O.J.: The Pioneer Before the Prisoner
Feb 25, 2017
Before O.J. Simpson’s polarizing murder trial in 1994, he was America’s most beloved and famous collegiate athlete. With his Chevrolet commercials in 1969, he became the first black athlete corporate pitchman, paving the way for stars like Michael Jordan and Tiger Woods to represent brands on television. But when asked to join other black athletes in boycotting the 1968 Olympics, Simpson replied, “I’m not black, I’m O.J.” Ezra Edelman’s Oscar-nominated documentary, O.J.: Made in America, highlights the paradox between Simpson’s efforts to de-racialize himself and the African American icon he became. “If you're a kid like me, growing up watching TV in the late 70's and early 80's there aren't very many black people on TV. So [O.J.] is providing a very meaningful image for black kids in black America,” Edelman says in this short animation. “He deserves his due for the way that he influenced culture beyond being on trial for murder in 1994 and 1995.”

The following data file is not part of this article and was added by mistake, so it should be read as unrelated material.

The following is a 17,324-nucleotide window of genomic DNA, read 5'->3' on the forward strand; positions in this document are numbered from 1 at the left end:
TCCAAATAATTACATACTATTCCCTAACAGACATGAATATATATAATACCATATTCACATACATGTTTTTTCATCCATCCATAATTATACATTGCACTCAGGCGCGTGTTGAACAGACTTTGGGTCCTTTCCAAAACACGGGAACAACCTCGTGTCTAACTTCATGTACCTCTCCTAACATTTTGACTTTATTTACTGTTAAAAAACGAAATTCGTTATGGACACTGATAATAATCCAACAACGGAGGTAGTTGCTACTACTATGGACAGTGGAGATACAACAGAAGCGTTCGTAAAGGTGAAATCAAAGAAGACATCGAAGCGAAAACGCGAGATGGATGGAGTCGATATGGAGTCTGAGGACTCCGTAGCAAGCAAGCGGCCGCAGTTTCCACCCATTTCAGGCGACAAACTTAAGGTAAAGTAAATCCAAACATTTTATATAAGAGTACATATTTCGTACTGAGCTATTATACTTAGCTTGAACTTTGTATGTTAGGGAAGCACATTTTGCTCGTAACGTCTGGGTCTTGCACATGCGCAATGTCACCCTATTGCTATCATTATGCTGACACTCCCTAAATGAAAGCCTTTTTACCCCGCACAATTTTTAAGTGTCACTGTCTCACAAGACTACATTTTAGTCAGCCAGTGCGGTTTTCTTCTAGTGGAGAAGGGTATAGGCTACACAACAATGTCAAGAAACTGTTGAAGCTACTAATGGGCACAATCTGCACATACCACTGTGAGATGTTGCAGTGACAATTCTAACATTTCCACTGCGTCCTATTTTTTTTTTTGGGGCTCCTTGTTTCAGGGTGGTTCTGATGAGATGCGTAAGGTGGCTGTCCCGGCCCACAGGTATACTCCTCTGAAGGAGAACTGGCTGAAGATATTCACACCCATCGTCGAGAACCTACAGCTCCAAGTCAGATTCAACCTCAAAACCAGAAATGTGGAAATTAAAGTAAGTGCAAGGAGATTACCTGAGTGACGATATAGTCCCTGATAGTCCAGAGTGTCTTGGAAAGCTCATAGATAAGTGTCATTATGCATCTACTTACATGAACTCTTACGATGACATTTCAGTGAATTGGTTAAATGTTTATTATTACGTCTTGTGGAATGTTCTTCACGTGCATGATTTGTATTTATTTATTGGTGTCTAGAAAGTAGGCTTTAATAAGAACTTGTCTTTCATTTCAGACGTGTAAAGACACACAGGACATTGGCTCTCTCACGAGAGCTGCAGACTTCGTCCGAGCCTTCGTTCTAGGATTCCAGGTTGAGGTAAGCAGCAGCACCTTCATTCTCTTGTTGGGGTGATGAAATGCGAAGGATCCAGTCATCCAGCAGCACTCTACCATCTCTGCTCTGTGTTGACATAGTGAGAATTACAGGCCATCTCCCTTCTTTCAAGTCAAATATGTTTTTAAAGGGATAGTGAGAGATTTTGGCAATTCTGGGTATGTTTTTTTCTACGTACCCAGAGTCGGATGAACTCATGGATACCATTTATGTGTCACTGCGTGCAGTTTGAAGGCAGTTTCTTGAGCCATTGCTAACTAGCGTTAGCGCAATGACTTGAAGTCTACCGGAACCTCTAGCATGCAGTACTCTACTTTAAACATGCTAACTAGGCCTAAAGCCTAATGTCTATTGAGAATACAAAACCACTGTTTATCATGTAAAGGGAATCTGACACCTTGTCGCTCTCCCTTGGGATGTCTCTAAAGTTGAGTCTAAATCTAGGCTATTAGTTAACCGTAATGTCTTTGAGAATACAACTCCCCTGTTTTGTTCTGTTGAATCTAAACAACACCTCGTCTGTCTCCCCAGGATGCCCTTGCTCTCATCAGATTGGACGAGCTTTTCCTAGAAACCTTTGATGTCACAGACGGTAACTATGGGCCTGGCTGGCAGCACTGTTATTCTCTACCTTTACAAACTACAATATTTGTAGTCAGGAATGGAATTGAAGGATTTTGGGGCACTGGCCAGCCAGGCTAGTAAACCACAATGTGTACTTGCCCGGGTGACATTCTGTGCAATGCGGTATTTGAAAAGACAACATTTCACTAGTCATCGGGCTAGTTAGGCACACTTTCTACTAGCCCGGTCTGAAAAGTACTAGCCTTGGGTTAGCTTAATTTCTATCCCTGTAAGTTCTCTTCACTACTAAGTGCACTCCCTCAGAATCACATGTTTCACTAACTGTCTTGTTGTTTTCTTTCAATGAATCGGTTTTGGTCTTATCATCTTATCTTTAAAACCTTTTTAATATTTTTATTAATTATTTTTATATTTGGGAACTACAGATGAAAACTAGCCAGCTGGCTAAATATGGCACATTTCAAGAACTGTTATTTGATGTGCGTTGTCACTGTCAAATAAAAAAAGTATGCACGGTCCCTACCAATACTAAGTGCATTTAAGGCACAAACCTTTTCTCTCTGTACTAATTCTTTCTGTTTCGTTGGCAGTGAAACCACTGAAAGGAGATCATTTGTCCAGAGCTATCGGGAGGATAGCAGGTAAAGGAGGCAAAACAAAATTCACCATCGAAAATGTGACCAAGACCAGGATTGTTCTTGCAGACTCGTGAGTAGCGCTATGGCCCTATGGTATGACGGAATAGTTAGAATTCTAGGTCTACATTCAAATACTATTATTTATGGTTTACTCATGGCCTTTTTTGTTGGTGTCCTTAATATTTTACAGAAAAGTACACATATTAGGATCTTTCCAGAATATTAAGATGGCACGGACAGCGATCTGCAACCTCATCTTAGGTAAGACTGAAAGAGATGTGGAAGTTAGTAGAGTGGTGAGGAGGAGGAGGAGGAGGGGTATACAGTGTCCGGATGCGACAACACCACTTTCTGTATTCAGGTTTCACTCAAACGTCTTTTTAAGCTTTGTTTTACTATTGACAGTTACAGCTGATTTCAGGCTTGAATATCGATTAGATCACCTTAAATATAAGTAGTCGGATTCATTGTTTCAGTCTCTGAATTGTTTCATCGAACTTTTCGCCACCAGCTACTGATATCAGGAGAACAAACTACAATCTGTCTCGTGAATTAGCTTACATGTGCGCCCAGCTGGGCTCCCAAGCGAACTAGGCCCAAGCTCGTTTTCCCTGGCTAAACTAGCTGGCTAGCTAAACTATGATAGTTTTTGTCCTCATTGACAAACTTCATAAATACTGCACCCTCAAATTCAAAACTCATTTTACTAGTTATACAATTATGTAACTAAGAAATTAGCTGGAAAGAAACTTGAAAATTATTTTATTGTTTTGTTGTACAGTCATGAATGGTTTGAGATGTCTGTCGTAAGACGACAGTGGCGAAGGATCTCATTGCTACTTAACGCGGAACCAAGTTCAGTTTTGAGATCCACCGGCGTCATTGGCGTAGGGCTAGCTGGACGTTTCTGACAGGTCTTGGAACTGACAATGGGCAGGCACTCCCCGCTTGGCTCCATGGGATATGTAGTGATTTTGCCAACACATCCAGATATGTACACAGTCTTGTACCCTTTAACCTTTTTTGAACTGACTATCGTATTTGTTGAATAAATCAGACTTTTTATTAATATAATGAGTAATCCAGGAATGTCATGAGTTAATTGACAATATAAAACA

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Authors: Tynesha Foreman, Daniel Lombroso
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Short, animated videos from The Atlantic